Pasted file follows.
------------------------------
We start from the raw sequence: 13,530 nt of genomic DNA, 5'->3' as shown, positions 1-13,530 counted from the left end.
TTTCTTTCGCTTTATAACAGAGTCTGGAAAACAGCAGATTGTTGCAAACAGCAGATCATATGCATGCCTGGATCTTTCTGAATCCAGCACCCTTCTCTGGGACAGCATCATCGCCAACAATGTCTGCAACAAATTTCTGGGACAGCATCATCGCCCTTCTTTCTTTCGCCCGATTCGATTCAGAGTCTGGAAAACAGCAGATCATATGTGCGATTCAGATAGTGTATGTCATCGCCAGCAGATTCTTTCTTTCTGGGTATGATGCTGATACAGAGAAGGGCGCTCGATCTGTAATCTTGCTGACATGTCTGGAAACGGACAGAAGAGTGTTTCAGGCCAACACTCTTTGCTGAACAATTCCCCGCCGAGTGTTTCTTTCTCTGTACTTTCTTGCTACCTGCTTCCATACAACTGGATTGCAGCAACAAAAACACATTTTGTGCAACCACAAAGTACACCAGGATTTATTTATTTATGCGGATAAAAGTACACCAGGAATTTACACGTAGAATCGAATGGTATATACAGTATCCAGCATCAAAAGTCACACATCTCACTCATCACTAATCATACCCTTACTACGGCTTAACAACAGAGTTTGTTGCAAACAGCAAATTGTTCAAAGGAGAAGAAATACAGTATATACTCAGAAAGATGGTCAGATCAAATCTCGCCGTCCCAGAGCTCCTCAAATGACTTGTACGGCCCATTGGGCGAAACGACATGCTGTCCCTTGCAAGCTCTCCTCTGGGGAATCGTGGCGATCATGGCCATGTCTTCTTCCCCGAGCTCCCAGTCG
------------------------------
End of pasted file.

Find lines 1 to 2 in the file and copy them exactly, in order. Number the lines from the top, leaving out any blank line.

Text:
We start from the raw sequence: 13,530 nt of genomic DNA, 5'->3' as shown, positions 1-13,530 counted from the left end.
TTTCTTTCGCTTTATAACAGAGTCTGGAAAACAGCAGATTGTTGCAAACAGCAGATCATATGCATGCCTGGATCTTTCTGAATCCAGCACCCTTCTCTGGGACAGCATCATCGCCAACAATGTCTGCAACAAATTTCTGGGACAGCATCATCGCCCTTCTTTCTTTCGCCCGATTCGATTCAGAGTCTGGAAAACAGCAGATCATATGTGCGATTCAGATAGTGTATGTCATCGCCAGCAGATTCTTTCTTTCTGGGTATGATGCTGATACAGAGAAGGGCGCTCGATCTGTAATCTTGCTGACATGTCTGGAAACGGACAGAAGAGTGTTTCAGGCCAACACTCTTTGCTGAACAATTCCCCGCCGAGTGTTTCTTTCTCTGTACTTTCTTGCTACCTGCTTCCATACAACTGGATTGCAGCAACAAAAACACATTTTGTGCAACCACAAAGTACACCAGGATTTATTTATTTATGCGGATAAAAGTACACCAGGAATTTACACGTAGAATCGAATGGTATATACAGTATCCAGCATCAAAAGTCACACATCTCACTCATCACTAATCATACCCTTACTACGGCTTAACAACAGAGTTTGTTGCAAACAGCAAATTGTTCAAAGGAGAAGAAATACAGTATATACTCAGAAAGATGGTCAGATCAAATCTCGCCGTCCCAGAGCTCCTCAAATGACTTGTACGGCCCATTGGGCGAAACGACATGCTGTCCCTTGCAAGCTCTCCTCTGGGGAATCGTGGCGATCATGGCCATGTCTTCTTCCCCGAGCTCCCAGTCG